Admiral and Mrs. Croft visit Kellynch to the great satisfaction of all parties. Sir Walter approves of the Admiral’s good humor and manners, and declares him to be handsomest sailor he has met. The deal is settled.
Sir Walter displays a rather amusing regard for good looks, which are not particularly related to, or even consistent with, his values of aristocracy.
Mary complains that she is feeling unwell and Anne must stay with her at Uppercross Cottage, instead of heading straight to Bath with Sir Walter and Elizabeth. Anne is pleased with the opportunity to be useful and stay in the country.
As we learn more about Anne’s flawed family, her virtues become increasingly remarkable; they also explain the great value of Lady Russell in her life as a better friend and advisor than either her sisters or father.
Lady Russell is displeased that Mrs. Clay plans to travel to Bath with Sir Walter and Elizabeth; Anne also worries that Mrs. Clay’s persistent flattery may induce Sir Walter to take her as his wife. She warns Elizabeth of the danger, but Elizabeth rejects the notion as ridiculous and offensive. She believes her friend would not presume to make such an unequal match, and that she is not attractive enough to interest their father.
Anne and Lady Russell are more astute than Sir Walter and Elizabeth, whose self-importance and self-assurance allow them only to understand what they want to see. Despite the fact that Mrs. Clay is Elizabeth’s close friend, Elizabeth is less observant than Anne about the true nature of Mrs. Clay’s flattery.
When Anne visits Mary, she finds her in a sour mood. Mary is prone to self-pity, complaining that she is neglected and ill-used by her two unruly sons and husband who is out shooting. Anne patiently perseveres in cheering her sister, and the two take a walk to the Great House, where the Musgroves (Charles’s parents and sisters) live.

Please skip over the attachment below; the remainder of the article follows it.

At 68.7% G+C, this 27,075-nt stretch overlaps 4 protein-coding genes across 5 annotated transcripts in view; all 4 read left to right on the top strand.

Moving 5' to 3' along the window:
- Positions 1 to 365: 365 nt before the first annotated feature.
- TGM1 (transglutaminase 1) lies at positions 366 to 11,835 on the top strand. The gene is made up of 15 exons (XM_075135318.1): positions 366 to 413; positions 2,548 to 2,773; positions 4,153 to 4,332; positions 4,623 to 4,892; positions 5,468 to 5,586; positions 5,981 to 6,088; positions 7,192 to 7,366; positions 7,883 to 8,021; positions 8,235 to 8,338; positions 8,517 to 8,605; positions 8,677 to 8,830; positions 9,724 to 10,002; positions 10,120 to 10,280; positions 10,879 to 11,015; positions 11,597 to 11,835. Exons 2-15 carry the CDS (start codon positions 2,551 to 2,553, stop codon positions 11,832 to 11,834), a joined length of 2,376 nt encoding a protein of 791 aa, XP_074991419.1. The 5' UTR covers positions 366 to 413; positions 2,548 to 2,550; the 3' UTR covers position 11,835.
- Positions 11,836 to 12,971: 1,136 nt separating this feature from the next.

Although Mary is less vain and silly than Sir Walter and Elizabeth, she is still a far cry from Anne’s sensibility. Anne’s patience, gentleness, and sensitivity are particularly evident in her interactions with her family, which almost serve as a foil to her virtues.
The Musgroves are a pleasant family; Mr. and Mrs. Musgrove are friendly and hospitable, neither educated nor elegant. Their children are more modern: Henrietta and Louisa are nineteen and twenty, newly returned from school at Exeter, and several young children. Anne regards their family as some of the happiest people she knows for their good-humored mutual affection.
The Musgroves present a vision of family life and hospitality very different from the silly and vain Elliots. They are cheerful, carefree, and warm; they have a happy and loving family life, although they lack the cultural refinements and education that Anne herself values.